Total Eclipse 101

I’ve been belting “Total Eclipse of the Heart” just about every time I come across a solar eclipse story or hear someone mention needing glasses.  I’ve seen a lot of questions or confusion about the upcoming total solar eclipse – one friend even asking if special glasses were necessary.  

P.S. Yes, they are if you want to keep your eyeballs and not go blind!!

So like the nerd I am I’ve pulled together a little info – just the basics – about the eclipse.

Total Eclipse 101 - The Palmetto Peaches -

Total Eclipse 101

Wait so what is it?

Basically, a solar eclipse is what happens when the moon passes between the Earth and the sun, blocking out the light from the sun and forming a fast-moving shadow on the surface of our planet.  

Why is everyone freaking out?

This is the first total solar eclipse to occur solely in the United States since 1918. For most Americans, this is the best chance we’ll get to see a solar eclipse in our lifetimes. There’s another solar eclipse happening in 2024, but it’s not a coast-to-coast event like this.

Anyways, this go around will put an estimated 12 million people in the path of totality (more on this later). Also, the greatamericaneclipse website, estimates that between 1.85 and 7.4 million people will visit the path of totality on eclipse day. Basically, this is America’s golden ticket to get inside the Wonka factory.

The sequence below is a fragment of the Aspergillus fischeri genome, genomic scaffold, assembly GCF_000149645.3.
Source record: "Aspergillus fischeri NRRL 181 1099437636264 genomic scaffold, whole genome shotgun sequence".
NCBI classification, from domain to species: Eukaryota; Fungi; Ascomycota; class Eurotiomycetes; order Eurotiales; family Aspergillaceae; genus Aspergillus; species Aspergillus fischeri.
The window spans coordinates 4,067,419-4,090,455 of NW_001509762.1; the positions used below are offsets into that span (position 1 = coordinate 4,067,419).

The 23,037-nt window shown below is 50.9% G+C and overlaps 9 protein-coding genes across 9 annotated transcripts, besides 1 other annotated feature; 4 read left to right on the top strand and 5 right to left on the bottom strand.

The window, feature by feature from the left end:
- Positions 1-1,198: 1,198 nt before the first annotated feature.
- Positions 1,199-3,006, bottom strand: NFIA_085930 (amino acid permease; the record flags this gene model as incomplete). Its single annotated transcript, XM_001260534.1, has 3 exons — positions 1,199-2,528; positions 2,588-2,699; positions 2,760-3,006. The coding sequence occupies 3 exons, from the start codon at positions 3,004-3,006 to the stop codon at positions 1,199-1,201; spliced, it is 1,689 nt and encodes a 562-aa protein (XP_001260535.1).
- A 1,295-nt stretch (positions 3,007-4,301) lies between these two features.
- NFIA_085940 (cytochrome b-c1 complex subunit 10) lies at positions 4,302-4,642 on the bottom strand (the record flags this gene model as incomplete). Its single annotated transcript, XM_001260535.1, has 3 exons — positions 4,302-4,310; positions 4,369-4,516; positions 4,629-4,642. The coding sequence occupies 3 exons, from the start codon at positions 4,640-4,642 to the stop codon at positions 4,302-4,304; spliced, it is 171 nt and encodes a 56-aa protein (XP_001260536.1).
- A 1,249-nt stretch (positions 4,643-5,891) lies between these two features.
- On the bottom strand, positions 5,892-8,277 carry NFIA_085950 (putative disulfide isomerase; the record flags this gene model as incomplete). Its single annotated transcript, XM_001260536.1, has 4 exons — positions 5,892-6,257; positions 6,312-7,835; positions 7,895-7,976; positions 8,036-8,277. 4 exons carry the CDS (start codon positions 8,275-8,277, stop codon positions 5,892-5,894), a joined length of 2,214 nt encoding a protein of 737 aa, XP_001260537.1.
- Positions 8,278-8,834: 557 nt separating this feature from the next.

What is “the path of totality”?

Okay folks, so people are going to throw around this term a lot. The path of totality is the 70-mile-wide, 3,000-mile-long area that lies directly in the shadow of the moon. For this eclipse, it will start off the coast of Oregon and sweep across the country to my beautiful hometown of Charleston, South Carolina. If you’re outside the path of totality, you will see a partial eclipse – like a cookie with a bite taken out of it.

Total Eclipse 101 - The Palmetto Peaches -

Source: NASA


What to expect

It’ll happen pretty quickly. From everything I’ve read, the most people will view the full event in about 2.5 minutes. Here’s the funny thing: apparently eclipses give Mother Nature a buzz or drunk goggles, if you will.  The sky will grow dark, birds will stop singing, some  around the horizon, temperatures will drop, and you might even spot a few stars. Eclipses also confuse Mother Nature, so animals be going a little batty.

What not to do

For the love of pizza, do not look at the sun without some protective eyewear. There’s basically a 50% chance of vision loss. For anyone along the path of totality, you’ll get to take your glasses off temporarily when the moon covers the entire sun. But look, you’re not going to sue me for bad advice.  Check out this website for eclipse safety.

So that’s it! Is anyone taking a trip to view the solar eclipse in the path of totality? Or do you live in that area? Leave me a comment below!

Donni Siggy--The Palmetto Peaches